The most recent findings of the National Sleep Foundation’s Sleep in America poll suggest that 65 percent of Americans feel they need a good amount of sleep to be productive during waking hours. However, only 10 percent say they actually prioritize getting enough sleep for the next day.
If sleep isn’t a priority for you, it should be — especially if you have asthma. According to the Centers for Disease Control and Prevention, adults need at least seven or more hours of sleep to achieve optimal health and overall well-being.
If, like me, you’re living with asthma, you know firsthand how it can disturb your sleep. Such issues may leave you feeling restless and hesitant to go to bed.
Coughing, wheezing, and breathlessness are among the most common sleep issues for people with asthma. According to a 2014 study, up to 90 percent of people with asthma report some wheezing or coughing at night. This is called nocturnal asthma.
There are a variety of reasons for these sleep issues, including a disturbance in your circadian rhythm (the level of wakefulness day or night). Increased airway resistance as you’re lying down could also be the reason.
I’ve experienced one, if not all, of these issues at one time or another. It’s usually caused by asthma triggers, illness, or stress. It’s not uncommon to wake up feeling groggy in the morning or tired throughout the day. It’s easy to chalk it up to a bad night’s sleep, but it may be more than that.
Recognizing how asthma affects your sleep is the first step in learning how to cope and get a more restful night. So, how can you manage to get a good night’s rest if you have asthma? Let’s dive into that here.
How do I cope with these issues?
Adhere to your doctor’s advice
Your healthcare provider can help you manage your asthma symptoms. It’s important to adhere to your treatment and contact them if you have any questions.
If you don’t have a treatment plan or think you need a revised one, talk to your doctor about what’s best for you and your needs.
Try pursed lip breathing
Pursed lip breathing can release trapped air in your lungs, improve ventilation, slow your breathing rate, provide general relaxation, and more. It’s helpful for more than just asthma symptoms and worth mastering. I’ve found this technique to be beneficial when I’m having trouble breathing.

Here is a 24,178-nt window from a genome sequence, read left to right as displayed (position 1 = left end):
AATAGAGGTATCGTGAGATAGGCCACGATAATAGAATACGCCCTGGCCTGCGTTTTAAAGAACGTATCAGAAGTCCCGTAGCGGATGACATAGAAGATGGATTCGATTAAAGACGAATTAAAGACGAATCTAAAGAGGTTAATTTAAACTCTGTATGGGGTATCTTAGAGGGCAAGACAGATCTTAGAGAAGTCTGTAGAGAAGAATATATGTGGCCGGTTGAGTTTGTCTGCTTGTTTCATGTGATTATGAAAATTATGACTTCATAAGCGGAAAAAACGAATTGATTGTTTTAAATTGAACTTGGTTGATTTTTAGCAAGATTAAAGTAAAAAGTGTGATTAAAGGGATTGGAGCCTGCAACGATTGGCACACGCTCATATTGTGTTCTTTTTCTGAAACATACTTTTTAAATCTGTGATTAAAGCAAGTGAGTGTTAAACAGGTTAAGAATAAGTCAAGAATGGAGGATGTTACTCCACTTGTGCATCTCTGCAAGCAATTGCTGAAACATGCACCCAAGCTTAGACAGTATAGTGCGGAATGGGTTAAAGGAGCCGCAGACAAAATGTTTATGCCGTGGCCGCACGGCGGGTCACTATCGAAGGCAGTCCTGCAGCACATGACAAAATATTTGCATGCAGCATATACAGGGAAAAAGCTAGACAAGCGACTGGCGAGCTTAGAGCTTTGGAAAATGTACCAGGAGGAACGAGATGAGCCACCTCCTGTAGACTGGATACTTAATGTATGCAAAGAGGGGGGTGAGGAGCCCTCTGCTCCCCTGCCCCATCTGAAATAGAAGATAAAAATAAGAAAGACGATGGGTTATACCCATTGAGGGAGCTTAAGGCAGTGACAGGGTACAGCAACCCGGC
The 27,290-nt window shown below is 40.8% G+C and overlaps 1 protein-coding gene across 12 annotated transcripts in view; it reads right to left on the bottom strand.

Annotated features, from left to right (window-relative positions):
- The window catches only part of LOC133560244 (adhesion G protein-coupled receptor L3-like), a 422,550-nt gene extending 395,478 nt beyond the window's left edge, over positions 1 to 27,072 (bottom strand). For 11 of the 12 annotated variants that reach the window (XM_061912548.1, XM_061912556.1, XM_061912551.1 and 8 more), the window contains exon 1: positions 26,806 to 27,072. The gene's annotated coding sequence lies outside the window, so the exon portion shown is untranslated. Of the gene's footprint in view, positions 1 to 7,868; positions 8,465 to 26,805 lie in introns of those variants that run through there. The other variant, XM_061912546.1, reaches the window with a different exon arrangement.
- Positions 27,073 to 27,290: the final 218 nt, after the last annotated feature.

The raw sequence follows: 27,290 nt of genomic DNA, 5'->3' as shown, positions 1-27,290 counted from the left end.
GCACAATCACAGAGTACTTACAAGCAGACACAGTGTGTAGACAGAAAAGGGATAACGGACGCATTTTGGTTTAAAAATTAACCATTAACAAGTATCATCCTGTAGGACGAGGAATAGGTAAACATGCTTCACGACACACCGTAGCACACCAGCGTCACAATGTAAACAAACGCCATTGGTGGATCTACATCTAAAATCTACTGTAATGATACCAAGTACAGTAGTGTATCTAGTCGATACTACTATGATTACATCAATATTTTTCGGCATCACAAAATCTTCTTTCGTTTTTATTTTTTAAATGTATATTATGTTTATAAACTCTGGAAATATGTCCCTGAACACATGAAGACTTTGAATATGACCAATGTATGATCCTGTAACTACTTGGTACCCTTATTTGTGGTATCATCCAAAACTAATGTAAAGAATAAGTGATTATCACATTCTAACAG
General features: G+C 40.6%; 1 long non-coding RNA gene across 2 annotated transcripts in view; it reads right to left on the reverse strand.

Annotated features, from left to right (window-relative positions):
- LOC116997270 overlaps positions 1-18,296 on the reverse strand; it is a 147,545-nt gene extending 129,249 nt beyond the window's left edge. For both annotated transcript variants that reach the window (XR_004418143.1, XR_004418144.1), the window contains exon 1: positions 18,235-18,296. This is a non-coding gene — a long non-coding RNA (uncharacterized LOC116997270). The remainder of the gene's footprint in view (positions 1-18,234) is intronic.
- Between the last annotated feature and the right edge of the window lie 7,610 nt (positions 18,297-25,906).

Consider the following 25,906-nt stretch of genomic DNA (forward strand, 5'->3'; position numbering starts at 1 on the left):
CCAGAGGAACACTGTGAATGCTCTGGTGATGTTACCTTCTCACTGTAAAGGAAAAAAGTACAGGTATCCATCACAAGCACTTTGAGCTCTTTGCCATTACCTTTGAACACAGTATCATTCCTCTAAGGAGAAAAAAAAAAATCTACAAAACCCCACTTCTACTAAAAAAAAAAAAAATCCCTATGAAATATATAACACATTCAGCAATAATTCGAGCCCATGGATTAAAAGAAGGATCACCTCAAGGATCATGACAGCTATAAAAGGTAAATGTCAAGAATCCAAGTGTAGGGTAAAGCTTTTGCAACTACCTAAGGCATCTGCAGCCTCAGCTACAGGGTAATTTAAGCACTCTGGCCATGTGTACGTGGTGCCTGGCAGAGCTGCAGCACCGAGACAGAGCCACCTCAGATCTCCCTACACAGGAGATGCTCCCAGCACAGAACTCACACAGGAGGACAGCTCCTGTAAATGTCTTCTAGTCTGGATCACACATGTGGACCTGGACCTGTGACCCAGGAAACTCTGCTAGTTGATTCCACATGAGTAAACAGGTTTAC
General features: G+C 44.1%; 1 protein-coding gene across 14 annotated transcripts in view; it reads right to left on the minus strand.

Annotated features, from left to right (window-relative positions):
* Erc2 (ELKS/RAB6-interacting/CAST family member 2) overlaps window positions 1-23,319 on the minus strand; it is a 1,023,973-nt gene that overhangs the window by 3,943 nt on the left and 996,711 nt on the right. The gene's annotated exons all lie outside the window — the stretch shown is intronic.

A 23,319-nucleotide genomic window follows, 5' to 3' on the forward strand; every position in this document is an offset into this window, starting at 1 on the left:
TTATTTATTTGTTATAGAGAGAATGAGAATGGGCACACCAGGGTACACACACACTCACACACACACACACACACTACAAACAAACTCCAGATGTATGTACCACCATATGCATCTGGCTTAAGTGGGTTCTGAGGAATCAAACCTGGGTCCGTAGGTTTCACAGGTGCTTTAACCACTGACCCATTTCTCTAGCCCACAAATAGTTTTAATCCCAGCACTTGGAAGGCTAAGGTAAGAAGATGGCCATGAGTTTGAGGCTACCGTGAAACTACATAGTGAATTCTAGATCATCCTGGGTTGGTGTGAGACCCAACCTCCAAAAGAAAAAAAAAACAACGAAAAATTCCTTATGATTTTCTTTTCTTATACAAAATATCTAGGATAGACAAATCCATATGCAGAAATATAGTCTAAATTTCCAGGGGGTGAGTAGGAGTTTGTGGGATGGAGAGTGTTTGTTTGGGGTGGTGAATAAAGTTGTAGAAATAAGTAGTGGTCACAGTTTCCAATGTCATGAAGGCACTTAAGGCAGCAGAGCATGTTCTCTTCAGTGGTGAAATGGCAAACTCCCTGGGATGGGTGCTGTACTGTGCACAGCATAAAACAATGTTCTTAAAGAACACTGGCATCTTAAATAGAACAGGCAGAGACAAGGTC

This is how it works:
- First, breathe in slowly for two seconds.
- Next, pucker your lips as if you’re going to whistle and breathe out slowly while counting to four.
It feels strange at first, but the more you practice, the easier it will be to perform when you’re having difficulty breathing.
Talk to your doctor about sleep apnea
If you find yourself waking up often, or having severe difficulty breathing, you may want to get tested for sleep apnea. According to the American Thoracic Society, people with asthma are at risk of developing sleep apnea.
Sleep apnea is a condition that causes you to stop breathing repeatedly while sleeping. It can cause sleep disturbances, daytime tiredness, and irritability.
Your doctor can refer you to a sleep disorder center or have you complete a home sleep test, depending on the severity of your symptoms. They can also help find an appropriate management plan if you do have sleep apnea or other sleep disturbances.
Clean your bedroom regularly
Dust mites are a common asthma trigger. Cleaning your bedroom often will help to minimize its effects. You should use a vacuum with a high-efficiency particulate air (HEPA) filter and rid your bedroom of dust mites and their waste.
Additionally, washing your bedding weekly can help keep dust mites away. I personally have zippered allergy covers on my mattress and pillows to help keep dust mites out of my bedding and have noticed a difference.
Consider a humidifier
I only started using a humidifier two years ago. I didn’t realize how much I needed it — especially in the winter time when it’s cold and dry, and when I’m cranking up the heater in my home. The dry heat can be irritating to my throat and nose, and I’ve found that using a humidifier helps ease those symptoms.
It’s always good to talk with your doctor first. While humidifiers may help to ease breathing, they can also increase dust mites and mold spores in your home. This can further exacerbate your asthma symptoms, especially if you also have allergies.
Your doctor will be able to tell you if your symptoms might be improved by using a humidifier, and can discuss any safety precautions you should take when using one.
Sleep is an integral part of our lives and helps us operate at our full potential every day. Addressing these common sleep issues will not only help you feel better, but also help you take control of your asthma symptoms and sleep more peacefully.
RESP-US-NP-00084 OCTOBER 2018